The week in brief 24th April-2nd May – a summary of recent postings
The worst news is that the rightward drift in Israel continues apace with a bill before the Knesset to outlaw NGOs that provide evidence of human-rights violations. But there is the hope that protest about the Sheikh Jarrar evictions might see the emergence of a new Israeli left. (See also Bradley Burston‘s moving analysis of the situation.) Ten Israel Prize laureates and more than 50 academics and intellectuals wrote to the Israeli Defence Minister protesting against Israel’s sweeping ban on Palestinian students from Gaza studying in the West Bank. And Al Jazeera’s Jacky Rowland reports on the differences in access to central Jerusalem for residents of the illegal settlements and Palestinians from Shuafat and Beit Hanina.
In Europe there is a liberal Zionist move to launch a new Jewish peace movement under the name of J Call on 3rd May in Brussels.
On the Palestinian side: Rachel Shabi assesses the attempt of the Palestinian Authority to reinvent itself as a popular movement but suggests it is skin-deep; there is a new International Crisis Group report on the changing strategy of the PLO; and the fifth Bil’in International Conference on the Popular Struggle committed itself to establishing legal accountability, promoting a BDS strategy and building an international network in support of Palestinian popular non-violent resistance.
In the US the most high-profile campaign yet to organise divestment from companies profiting from the occupation has been temporarily halted at Berkeley. But there is no doubt that the divesters won both the argument and majority support, and the issue will no doubt return to the agenda soon. (See also the essay by refusenik Joathan Ben Artzi on taking sides.) In the States, too, Elie Wiesel’s call for Jerusalem to be taken out of current political discussions did not receive the response he wanted from the Obama government.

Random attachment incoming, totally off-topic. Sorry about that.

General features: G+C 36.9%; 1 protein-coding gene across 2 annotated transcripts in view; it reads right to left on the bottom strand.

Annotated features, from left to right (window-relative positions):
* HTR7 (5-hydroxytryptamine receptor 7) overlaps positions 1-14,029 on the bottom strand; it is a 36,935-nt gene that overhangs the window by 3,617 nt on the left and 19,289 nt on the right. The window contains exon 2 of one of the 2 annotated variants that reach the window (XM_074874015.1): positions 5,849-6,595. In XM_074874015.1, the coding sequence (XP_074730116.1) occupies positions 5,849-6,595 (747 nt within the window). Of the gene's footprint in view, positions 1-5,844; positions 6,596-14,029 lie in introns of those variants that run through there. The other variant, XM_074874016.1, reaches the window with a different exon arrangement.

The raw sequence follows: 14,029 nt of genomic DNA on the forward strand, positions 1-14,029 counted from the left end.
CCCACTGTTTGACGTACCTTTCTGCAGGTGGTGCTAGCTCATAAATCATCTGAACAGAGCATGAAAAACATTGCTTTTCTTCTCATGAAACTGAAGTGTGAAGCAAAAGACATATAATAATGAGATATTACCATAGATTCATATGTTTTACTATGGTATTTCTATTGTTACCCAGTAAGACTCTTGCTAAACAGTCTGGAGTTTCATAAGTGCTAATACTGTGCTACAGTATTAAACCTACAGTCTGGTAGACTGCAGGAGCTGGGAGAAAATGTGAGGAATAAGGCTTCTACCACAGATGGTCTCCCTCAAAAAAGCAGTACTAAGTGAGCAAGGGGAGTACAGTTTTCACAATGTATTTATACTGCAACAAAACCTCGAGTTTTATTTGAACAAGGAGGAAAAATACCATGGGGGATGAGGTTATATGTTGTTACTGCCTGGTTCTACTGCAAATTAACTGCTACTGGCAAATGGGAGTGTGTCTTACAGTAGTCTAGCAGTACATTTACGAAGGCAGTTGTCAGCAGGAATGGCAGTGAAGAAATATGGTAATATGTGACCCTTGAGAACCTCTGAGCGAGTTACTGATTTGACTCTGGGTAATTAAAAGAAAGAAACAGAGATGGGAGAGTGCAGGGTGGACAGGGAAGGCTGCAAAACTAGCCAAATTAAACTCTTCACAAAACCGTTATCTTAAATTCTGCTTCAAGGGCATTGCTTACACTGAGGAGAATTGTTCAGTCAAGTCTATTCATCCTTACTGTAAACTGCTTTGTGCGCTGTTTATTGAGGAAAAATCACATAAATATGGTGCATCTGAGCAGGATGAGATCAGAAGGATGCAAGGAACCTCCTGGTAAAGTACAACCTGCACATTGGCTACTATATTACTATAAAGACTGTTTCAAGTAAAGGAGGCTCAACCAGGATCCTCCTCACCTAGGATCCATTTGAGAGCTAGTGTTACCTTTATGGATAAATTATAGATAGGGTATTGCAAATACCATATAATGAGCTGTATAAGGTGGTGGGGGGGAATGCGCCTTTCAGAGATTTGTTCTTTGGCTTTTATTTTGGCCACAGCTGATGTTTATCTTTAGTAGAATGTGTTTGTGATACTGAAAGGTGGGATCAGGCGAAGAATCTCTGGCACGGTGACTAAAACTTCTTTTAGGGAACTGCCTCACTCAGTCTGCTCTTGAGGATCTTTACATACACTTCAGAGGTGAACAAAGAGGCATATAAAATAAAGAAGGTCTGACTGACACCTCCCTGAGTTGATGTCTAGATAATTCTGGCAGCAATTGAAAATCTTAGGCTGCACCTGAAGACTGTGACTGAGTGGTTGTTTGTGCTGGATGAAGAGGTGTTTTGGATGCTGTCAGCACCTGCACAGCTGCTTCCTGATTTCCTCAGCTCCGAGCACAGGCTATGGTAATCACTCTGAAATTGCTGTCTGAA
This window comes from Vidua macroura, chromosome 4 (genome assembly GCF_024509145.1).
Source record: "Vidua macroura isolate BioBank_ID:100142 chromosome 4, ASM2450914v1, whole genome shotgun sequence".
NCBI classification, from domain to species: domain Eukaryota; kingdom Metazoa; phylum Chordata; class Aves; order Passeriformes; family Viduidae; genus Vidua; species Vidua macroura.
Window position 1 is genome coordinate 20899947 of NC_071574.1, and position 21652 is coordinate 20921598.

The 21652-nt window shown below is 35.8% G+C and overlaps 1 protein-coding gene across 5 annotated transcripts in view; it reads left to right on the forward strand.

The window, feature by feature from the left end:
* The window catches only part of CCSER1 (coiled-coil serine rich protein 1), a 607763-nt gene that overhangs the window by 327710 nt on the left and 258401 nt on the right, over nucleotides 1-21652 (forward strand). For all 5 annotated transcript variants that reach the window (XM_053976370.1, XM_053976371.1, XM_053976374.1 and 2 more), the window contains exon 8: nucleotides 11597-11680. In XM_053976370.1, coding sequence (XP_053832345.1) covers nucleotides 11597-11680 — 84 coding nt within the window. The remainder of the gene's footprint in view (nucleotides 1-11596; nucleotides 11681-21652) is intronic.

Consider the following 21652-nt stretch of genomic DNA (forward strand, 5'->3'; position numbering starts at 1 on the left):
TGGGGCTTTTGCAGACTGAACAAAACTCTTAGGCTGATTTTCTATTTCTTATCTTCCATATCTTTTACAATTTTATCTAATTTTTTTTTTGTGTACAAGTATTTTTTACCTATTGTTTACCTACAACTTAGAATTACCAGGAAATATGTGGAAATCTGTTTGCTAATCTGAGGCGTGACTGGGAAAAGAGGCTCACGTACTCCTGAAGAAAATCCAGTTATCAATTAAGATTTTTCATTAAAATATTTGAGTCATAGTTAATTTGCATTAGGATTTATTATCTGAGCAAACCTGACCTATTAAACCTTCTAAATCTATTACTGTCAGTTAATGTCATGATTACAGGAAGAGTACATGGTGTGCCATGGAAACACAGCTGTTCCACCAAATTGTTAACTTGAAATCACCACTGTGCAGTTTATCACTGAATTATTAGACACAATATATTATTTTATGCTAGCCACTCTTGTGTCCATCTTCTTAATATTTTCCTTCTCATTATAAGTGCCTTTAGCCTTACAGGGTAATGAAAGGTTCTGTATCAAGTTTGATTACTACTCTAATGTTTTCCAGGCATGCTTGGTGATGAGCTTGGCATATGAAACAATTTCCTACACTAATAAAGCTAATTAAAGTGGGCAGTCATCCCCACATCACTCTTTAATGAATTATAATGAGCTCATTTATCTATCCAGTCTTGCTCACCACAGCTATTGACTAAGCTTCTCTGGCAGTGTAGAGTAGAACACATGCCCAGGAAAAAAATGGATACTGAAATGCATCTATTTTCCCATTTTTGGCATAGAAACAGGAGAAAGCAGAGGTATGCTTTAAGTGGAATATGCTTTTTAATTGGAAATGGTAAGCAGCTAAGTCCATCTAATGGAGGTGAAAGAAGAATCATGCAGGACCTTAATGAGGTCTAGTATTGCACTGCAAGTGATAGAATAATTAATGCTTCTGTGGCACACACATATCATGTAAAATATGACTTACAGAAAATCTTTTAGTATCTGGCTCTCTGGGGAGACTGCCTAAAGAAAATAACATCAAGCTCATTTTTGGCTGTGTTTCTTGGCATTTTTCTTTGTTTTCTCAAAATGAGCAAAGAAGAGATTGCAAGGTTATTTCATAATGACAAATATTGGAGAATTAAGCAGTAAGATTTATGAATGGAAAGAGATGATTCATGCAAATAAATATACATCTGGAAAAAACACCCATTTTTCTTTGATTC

In South Africa in the barred-mitzah-gate saga, Justice Richard Goldstone, author of the UN report on Gaza, was effectively barred from attending his grandson’s forthcoming barmitzvah by the Zionist and Orthodox Jewish establishment. Howls of outrage have forced a reversal…
Some other interesting essays and analytical pieces that appeared this week: Stephen Maher on the Israel lobby thesis that “does little to explain US foreign policy in the Middle East”; Noam Chomsky provides an overview of recent history of Gaza, of the settlements and of Washington’s changing responses to Israel; and a special issue of the Badil Resource Centre journal al-Majdal devoted to the Jewish National Fund was published.